Failure of QC appointment system to deliver diversity “should cast doubt on future of status”

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24 November 2015

Time to hang up the QC wig?

Time to hang up the QC wig?

Abolishing the status of QC should now be seriously considered in the light of research that shows male Oxbridge-educated junior barristers from London-based chambers are still far more likely to take silk, according to a new study by the London School of Economics and Political Science.

The research, by former Linklaters solicitor Michael Blackwell, assistant professor of law, said the appointment regime put in place in 2004 has failed to improve diversity, with women still less likely to be appointed than their male equivalents, and the advantages of being Oxbridge-educated and London-based actually becoming even more entrenched.

Dr Blackwell said the findings should be a “catalyst for serious policy debate about abolishing QC status because its existence does not appear to be in the interests of consumers or of justice”.

He conducted a statistical analysis of the careers of 11,453 barristers in 138 chambers between 1981 and 2011 to assess the pre and post reform appointment system. The findings showed that, post reform, women and non-Oxbridge educated barristers continued to be less likely than other barristers in the same chambers and of equivalent call to become QCs.

In the pre-reform period, an Oxbridge graduate who remained in an average set between their twelfth and thirty-fifth year post call had an expected 57% chance of becoming a QC if male and 44% chance if female. In the post-reform period, these were 52% and 40% respectively.

The academic acknowledged that these differences rates may, at least partially, be explained by differences in application rates between genders, with women less likely to apply because they knew they were less likely to be appointed.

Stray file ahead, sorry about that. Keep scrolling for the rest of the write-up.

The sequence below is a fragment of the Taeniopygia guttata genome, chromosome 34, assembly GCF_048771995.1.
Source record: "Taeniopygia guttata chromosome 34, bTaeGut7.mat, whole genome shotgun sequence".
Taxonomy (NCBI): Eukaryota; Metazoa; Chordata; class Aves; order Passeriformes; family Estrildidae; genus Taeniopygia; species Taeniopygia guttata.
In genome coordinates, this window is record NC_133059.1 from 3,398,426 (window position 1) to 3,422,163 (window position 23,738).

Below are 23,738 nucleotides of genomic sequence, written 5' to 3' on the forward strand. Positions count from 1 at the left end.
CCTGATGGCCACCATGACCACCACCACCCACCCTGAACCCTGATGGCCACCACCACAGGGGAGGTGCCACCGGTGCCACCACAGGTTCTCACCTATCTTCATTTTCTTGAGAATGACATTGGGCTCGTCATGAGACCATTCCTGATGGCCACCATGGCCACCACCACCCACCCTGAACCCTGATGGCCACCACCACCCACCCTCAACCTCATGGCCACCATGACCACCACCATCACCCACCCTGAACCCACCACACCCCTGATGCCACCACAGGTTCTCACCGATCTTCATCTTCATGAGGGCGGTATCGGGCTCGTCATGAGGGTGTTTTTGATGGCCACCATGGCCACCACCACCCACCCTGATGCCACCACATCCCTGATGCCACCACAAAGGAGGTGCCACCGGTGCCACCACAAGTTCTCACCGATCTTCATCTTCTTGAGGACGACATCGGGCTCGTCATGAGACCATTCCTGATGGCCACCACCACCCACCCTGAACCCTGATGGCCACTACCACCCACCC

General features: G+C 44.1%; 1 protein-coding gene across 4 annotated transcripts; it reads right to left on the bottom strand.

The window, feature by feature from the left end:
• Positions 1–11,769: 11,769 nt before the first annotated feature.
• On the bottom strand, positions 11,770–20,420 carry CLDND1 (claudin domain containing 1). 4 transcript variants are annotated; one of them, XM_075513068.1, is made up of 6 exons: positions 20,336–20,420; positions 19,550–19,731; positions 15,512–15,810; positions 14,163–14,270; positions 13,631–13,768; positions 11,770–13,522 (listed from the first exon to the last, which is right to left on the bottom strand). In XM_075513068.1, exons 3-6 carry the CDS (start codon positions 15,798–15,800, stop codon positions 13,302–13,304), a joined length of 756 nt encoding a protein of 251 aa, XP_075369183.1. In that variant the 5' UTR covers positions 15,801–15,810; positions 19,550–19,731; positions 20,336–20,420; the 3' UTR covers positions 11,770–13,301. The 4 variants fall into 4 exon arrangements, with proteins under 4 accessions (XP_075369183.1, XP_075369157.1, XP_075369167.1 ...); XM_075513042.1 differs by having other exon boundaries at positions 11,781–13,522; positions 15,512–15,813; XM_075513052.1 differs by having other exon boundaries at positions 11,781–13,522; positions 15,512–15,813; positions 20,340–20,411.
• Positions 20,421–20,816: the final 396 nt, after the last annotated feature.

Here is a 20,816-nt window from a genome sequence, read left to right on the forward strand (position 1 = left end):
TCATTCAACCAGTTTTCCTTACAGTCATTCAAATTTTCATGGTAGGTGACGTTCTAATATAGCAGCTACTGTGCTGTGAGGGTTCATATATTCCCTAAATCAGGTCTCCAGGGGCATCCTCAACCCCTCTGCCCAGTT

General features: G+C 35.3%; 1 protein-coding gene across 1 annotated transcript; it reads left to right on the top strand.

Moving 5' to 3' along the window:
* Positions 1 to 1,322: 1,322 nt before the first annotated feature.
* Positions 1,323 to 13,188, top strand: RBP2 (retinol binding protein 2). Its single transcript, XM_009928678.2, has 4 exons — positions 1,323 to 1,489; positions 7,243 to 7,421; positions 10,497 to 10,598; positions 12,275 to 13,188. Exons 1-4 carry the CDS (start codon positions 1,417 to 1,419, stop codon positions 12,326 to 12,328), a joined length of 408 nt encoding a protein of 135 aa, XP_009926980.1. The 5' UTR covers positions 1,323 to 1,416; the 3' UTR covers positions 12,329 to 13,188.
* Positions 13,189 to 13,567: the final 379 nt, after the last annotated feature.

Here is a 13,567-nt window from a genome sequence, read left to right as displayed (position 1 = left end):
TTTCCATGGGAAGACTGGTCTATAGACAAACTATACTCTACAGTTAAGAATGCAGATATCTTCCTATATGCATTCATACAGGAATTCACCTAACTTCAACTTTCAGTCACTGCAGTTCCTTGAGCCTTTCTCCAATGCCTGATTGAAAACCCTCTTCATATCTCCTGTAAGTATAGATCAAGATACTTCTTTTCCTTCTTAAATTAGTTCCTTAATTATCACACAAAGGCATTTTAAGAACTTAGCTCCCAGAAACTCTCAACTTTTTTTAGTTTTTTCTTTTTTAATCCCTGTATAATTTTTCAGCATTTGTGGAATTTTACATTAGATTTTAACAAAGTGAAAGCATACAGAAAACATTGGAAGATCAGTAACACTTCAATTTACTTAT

“Whilst the introduction of a more open and transparent appointment system might have been expected to rectify this, it appears not to have done so,” he said.

The statistics also showed that barristers who are Oxbridge graduates were now even more likely to become QCs than their equivalents who were not Oxbridge graduates than was the case in 2004.  

The likelihood of becoming a QC was also “highly contingent” on their chambers: in the post-reform period, small London-based chambers are more likely to produce QCs. For example, for an Oxbridge educated male barrister, the estimated probability of becoming a QC between 12 and 35 years’ call is 98% if they are in the set most likely to produce QCs, but only 14% if they are in the set least likely to produce QCs.

In an article, to be published in The Modern Law Review, Dr Blackwell said: “Because of the failure of the QC system to appoint the best advocates, it does not operate as a perfect quality mark for consumers. Nor does it equally distribute the awards of QC status on any equitable basis. Finally, it might be thought to inhibit judicial diversity by restricting the pool from which the senior judiciary is traditionally recruited.”

If the system was to continue, he added, there should be regular reappraisals, an argument made previously by the Legal Services Consumer Panel. An award for life made the claim that it was a quality mark “dubious”, he suggested.

Dr Blackwell also questioned whether having a silk on one side of a case and a non-QC on the other – with the obvious differences made between the two in court – violated the principle of equality of arms.

He concluded: “Serious policy debate about abolishing QC status has evaporated following the 2004 reforms. But the research in this article and additional arguments show there to be serious issues as to whether the existence of QC status is in the public interest. It is hoped that this research will inform any such future debate.”

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